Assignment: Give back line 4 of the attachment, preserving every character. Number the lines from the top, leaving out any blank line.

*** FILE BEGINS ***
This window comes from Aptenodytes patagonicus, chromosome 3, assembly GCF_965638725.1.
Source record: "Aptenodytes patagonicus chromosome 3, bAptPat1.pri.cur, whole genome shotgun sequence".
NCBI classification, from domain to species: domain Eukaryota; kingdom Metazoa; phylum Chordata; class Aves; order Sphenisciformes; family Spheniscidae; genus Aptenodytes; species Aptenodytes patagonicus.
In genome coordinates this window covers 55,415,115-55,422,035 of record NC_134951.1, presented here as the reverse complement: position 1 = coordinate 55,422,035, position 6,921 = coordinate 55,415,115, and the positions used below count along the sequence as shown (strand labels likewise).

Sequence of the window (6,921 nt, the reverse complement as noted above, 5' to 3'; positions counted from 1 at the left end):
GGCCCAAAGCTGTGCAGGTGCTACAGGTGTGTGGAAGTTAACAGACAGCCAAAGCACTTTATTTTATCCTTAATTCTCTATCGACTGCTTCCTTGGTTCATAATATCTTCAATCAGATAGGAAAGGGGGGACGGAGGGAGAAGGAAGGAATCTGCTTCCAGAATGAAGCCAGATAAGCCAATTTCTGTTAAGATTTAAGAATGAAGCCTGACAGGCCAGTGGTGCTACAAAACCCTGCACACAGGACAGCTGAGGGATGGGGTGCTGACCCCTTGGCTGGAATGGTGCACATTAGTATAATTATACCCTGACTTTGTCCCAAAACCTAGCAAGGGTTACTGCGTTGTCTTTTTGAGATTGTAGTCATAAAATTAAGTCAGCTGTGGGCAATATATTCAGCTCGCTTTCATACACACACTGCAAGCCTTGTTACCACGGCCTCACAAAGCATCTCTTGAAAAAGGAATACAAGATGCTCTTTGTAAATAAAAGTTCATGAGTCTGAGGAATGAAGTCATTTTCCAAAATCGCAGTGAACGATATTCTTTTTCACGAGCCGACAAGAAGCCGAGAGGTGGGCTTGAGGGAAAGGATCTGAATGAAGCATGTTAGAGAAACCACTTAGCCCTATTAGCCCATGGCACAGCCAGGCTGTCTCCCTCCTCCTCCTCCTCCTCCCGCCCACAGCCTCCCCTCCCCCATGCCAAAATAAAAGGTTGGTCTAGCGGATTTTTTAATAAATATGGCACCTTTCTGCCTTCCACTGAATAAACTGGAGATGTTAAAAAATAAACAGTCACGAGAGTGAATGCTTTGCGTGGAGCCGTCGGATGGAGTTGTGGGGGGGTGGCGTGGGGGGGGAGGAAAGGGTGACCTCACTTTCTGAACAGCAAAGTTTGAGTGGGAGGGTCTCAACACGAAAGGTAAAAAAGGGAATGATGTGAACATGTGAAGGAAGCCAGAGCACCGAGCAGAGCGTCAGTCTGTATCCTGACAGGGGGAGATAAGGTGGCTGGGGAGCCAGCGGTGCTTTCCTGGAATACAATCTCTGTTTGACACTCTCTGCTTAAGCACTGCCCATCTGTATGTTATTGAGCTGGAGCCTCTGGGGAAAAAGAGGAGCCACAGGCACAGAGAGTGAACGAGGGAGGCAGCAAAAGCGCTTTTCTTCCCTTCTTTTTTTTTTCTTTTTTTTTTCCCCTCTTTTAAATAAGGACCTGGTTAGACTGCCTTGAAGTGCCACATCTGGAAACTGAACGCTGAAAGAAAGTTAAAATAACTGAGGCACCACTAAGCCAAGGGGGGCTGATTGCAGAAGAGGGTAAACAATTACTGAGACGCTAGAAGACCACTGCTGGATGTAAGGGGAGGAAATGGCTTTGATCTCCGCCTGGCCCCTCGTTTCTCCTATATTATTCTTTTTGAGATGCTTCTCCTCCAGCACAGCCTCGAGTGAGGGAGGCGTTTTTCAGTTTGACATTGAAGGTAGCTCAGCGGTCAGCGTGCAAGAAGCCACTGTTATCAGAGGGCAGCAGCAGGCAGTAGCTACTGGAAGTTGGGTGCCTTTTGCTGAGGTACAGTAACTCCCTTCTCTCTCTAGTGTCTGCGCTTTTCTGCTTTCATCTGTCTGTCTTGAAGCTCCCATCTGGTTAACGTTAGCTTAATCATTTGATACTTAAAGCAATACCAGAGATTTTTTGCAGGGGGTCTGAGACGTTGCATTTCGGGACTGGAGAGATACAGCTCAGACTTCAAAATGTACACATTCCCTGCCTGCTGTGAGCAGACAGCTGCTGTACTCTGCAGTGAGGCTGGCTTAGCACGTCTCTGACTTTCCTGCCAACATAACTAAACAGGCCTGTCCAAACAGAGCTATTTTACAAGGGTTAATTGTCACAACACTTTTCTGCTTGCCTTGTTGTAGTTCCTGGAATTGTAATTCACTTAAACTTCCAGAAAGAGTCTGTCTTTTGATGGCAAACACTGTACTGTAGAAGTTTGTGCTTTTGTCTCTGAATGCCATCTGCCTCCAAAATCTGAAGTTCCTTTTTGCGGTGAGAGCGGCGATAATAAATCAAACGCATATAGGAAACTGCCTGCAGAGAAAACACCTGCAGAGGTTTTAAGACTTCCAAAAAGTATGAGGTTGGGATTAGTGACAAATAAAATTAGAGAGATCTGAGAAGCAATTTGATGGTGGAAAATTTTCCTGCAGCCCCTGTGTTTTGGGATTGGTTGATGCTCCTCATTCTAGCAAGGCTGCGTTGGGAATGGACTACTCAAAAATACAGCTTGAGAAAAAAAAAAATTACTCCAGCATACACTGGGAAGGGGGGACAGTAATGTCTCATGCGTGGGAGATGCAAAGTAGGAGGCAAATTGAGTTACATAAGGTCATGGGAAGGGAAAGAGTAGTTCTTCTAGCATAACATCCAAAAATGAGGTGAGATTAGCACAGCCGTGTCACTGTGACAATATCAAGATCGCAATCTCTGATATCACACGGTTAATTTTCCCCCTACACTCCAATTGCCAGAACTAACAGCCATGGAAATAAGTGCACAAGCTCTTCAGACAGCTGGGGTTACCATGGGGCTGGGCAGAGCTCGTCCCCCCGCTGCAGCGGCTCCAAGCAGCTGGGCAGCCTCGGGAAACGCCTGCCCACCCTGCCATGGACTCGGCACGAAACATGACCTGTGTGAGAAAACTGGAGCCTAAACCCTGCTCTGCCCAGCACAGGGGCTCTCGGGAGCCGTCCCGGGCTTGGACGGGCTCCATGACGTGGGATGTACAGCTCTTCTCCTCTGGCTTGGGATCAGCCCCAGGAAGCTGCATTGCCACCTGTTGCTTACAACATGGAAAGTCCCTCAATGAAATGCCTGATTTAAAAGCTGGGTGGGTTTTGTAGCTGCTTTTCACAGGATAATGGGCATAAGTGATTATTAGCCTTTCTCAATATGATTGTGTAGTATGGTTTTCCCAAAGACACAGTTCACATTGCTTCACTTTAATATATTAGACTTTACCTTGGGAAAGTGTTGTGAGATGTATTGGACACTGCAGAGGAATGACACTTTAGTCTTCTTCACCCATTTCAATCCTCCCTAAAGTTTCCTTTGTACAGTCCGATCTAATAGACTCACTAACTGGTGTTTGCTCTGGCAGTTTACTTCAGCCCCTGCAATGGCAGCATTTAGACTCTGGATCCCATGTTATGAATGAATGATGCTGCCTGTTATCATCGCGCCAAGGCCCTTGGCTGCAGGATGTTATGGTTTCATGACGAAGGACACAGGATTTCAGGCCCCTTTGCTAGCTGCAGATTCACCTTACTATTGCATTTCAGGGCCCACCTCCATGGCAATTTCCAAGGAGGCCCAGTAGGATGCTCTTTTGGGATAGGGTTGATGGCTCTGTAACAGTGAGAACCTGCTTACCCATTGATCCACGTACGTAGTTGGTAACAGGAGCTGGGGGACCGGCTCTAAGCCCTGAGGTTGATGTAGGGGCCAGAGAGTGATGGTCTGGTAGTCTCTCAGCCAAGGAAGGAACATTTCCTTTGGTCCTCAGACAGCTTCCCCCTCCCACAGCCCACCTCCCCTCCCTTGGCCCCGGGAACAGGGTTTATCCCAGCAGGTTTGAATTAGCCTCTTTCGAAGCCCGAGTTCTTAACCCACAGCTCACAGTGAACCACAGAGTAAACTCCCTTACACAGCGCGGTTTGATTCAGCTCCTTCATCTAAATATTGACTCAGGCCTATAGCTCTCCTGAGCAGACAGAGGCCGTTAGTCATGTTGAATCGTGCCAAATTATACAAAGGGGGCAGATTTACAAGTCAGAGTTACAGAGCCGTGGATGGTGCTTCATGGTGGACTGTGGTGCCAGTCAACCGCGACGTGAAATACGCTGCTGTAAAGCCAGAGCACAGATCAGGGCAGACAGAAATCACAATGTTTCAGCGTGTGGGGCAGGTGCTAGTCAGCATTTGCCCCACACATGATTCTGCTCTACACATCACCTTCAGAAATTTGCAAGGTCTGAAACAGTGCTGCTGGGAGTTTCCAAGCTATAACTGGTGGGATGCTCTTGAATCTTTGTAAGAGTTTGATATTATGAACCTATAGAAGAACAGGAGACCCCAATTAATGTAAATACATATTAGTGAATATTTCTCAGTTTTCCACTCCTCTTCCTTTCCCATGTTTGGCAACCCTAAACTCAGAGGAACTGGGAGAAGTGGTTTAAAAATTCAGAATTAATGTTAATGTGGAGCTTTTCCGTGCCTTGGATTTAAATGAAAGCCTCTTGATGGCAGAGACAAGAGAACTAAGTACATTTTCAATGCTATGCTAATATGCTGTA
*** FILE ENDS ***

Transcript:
In genome coordinates this window covers 55,415,115-55,422,035 of record NC_134951.1, presented here as the reverse complement: position 1 = coordinate 55,422,035, position 6,921 = coordinate 55,415,115, and the positions used below count along the sequence as shown (strand labels likewise).